Monthly review - April - You can't write revolution without EV
EV sales are booming – or are they? It’s mainly the release of the Tesla Model 3 onto European shores that is causing e-registrations to spike. Still, there is no doubt that the momentum is building up in general. The next challenge is getting enough battery supply in Europe and sell sufficient EVs to hit the 95g target – something that can only be realised by providing incentives and sufficient charging infrastructure.
Don’t wait too long to order that EV
Carmakers mainly depend on Asian battery producers for their EVs, a situation that is not without supply risks. Audi can’t get enough cells from its supplier for the e-tron, while Tesla is reportedly not on the same page as Panasonic as to the expansion of the Gigafactory. Delivery times are therefore likely to increase. The good news is that Europe is finally responding – a German-French battery consortium involving PSA and Saft to complement Northvolt seems in the making.
How to get to 95 grams
OEMs are struggling to comply with the EU’s CO2 target of 95g/km. Only Toyota seems to be on track, while German premium car makers have seen their fleet average rise in 2018 due to the deadly SUV + petrol mix. Ford is investing heavily in electrification and hopes the all-new Kuga will turn things round. FCA on the other hand is in dire straits and sees only one solution to avoid monster fines: pooling their vehicles with Tesla.
Tesla drops a bomb
Without a doubt, the Tesla Model 3 is the car many employees and self-employed have been waiting for. Everywhere in Europe the highly anticipated newcomer is pushing the usual suspects aside, jumping to first position in both the EV segment in general and even the premium D saloon segment. Even in Germany the Model 3 is selling like hot cookies, whereas other EVs progress steadily and are outperforming hybrids. How will dealers respond to this new reality, if they earn less money both in sales and after sales?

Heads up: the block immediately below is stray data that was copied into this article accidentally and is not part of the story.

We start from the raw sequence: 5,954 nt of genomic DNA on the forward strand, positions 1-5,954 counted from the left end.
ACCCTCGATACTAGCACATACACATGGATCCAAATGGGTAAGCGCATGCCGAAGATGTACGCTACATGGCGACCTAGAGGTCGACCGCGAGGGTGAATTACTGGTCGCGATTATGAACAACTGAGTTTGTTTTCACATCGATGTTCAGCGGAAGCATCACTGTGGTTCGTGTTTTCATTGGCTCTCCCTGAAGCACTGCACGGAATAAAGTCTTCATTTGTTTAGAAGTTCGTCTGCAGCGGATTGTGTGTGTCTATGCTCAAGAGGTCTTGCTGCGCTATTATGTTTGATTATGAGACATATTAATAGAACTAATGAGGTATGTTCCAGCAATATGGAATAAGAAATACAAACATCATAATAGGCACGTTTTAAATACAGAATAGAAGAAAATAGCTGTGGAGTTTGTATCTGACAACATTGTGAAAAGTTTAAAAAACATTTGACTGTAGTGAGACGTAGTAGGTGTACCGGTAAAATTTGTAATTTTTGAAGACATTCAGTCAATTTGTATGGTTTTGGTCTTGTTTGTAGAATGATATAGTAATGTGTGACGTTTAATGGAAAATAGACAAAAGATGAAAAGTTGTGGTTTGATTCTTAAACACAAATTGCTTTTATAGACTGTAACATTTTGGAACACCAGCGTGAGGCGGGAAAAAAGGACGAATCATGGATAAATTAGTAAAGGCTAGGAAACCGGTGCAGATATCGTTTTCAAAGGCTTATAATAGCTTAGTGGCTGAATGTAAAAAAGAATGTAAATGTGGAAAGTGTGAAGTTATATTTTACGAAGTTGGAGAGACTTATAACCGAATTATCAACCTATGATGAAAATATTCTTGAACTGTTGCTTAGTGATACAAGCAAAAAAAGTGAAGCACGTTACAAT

Italy: the last diesel stronghold crumbles
The diesel market has long remained untouched by emission worries in Italy. That is now changing, unquestionably thanks to the new vehicle taxation rules and the announced diesel bans in large cities. At the same time the Italian government has installed a comprehensive EV bonus and old car scrappage scheme for cars that cost up to €50,000 excluding VAT. Studies show that such subsidies play an important role in EV adoption.
Wanted: more charging infrastructure
Research found that there is a correlation between charging infrastructure and EV uptake. Today, there are some 150,000 public charging points for electric cars in the EU. At least 2.8 million will be needed by 2030, according to conservative estimates by the European Commission. That translates to almost a 20-fold increase over the next 12 years. While Europe is playing catch-up, Norway’s capital is already installing wireless charging stations of its taxi fleet.
Image: Tesla Model 3 at the 2018 Paris Motor Show